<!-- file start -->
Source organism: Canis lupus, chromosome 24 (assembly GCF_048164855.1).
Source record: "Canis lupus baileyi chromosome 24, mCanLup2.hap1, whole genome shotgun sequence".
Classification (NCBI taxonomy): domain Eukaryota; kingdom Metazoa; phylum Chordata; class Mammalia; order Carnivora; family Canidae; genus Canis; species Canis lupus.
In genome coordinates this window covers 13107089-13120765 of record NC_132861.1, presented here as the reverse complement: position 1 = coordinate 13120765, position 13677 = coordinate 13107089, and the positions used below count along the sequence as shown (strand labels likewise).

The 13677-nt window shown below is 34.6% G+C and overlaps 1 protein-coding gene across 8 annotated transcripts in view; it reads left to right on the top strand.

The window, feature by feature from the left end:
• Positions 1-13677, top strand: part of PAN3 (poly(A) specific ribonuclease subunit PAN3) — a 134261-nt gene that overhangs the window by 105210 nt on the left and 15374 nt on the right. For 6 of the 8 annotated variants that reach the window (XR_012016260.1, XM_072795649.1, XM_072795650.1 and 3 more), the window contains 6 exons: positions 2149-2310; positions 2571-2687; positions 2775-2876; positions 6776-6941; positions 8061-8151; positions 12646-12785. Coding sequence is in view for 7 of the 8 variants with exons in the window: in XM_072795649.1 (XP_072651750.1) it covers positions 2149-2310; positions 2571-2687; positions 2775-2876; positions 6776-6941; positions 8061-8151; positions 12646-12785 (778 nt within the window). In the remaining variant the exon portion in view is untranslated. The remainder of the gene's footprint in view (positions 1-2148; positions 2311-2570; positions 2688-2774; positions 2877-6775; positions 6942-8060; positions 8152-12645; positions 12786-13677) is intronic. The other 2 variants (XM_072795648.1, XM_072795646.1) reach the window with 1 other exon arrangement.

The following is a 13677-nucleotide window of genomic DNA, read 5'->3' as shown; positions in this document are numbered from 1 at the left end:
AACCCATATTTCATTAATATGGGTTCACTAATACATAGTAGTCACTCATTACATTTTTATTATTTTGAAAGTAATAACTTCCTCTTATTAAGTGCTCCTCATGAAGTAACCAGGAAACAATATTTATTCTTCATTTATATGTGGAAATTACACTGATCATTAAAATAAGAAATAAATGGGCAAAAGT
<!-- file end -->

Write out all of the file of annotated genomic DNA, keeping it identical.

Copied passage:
Source organism: Canis lupus, chromosome 24 (assembly GCF_048164855.1).
Source record: "Canis lupus baileyi chromosome 24, mCanLup2.hap1, whole genome shotgun sequence".
Classification (NCBI taxonomy): domain Eukaryota; kingdom Metazoa; phylum Chordata; class Mammalia; order Carnivora; family Canidae; genus Canis; species Canis lupus.
In genome coordinates this window covers 13107089-13120765 of record NC_132861.1, presented here as the reverse complement: position 1 = coordinate 13120765, position 13677 = coordinate 13107089, and the positions used below count along the sequence as shown (strand labels likewise).

The 13677-nt window shown below is 34.6% G+C and overlaps 1 protein-coding gene across 8 annotated transcripts in view; it reads left to right on the top strand.

The window, feature by feature from the left end:
• Positions 1-13677, top strand: part of PAN3 (poly(A) specific ribonuclease subunit PAN3) — a 134261-nt gene that overhangs the window by 105210 nt on the left and 15374 nt on the right. For 6 of the 8 annotated variants that reach the window (XR_012016260.1, XM_072795649.1, XM_072795650.1 and 3 more), the window contains 6 exons: positions 2149-2310; positions 2571-2687; positions 2775-2876; positions 6776-6941; positions 8061-8151; positions 12646-12785. Coding sequence is in view for 7 of the 8 variants with exons in the window: in XM_072795649.1 (XP_072651750.1) it covers positions 2149-2310; positions 2571-2687; positions 2775-2876; positions 6776-6941; positions 8061-8151; positions 12646-12785 (778 nt within the window). In the remaining variant the exon portion in view is untranslated. The remainder of the gene's footprint in view (positions 1-2148; positions 2311-2570; positions 2688-2774; positions 2877-6775; positions 6942-8060; positions 8152-12645; positions 12786-13677) is intronic. The other 2 variants (XM_072795648.1, XM_072795646.1) reach the window with 1 other exon arrangement.

The following is a 13677-nucleotide window of genomic DNA, read 5'->3' as shown; positions in this document are numbered from 1 at the left end:
AACCCATATTTCATTAATATGGGTTCACTAATACATAGTAGTCACTCATTACATTTTTATTATTTTGAAAGTAATAACTTCCTCTTATTAAGTGCTCCTCATGAAGTAACCAGGAAACAATATTTATTCTTCATTTATATGTGGAAATTACACTGATCATTAAAATAAGAAATAAATGGGCAAAAGT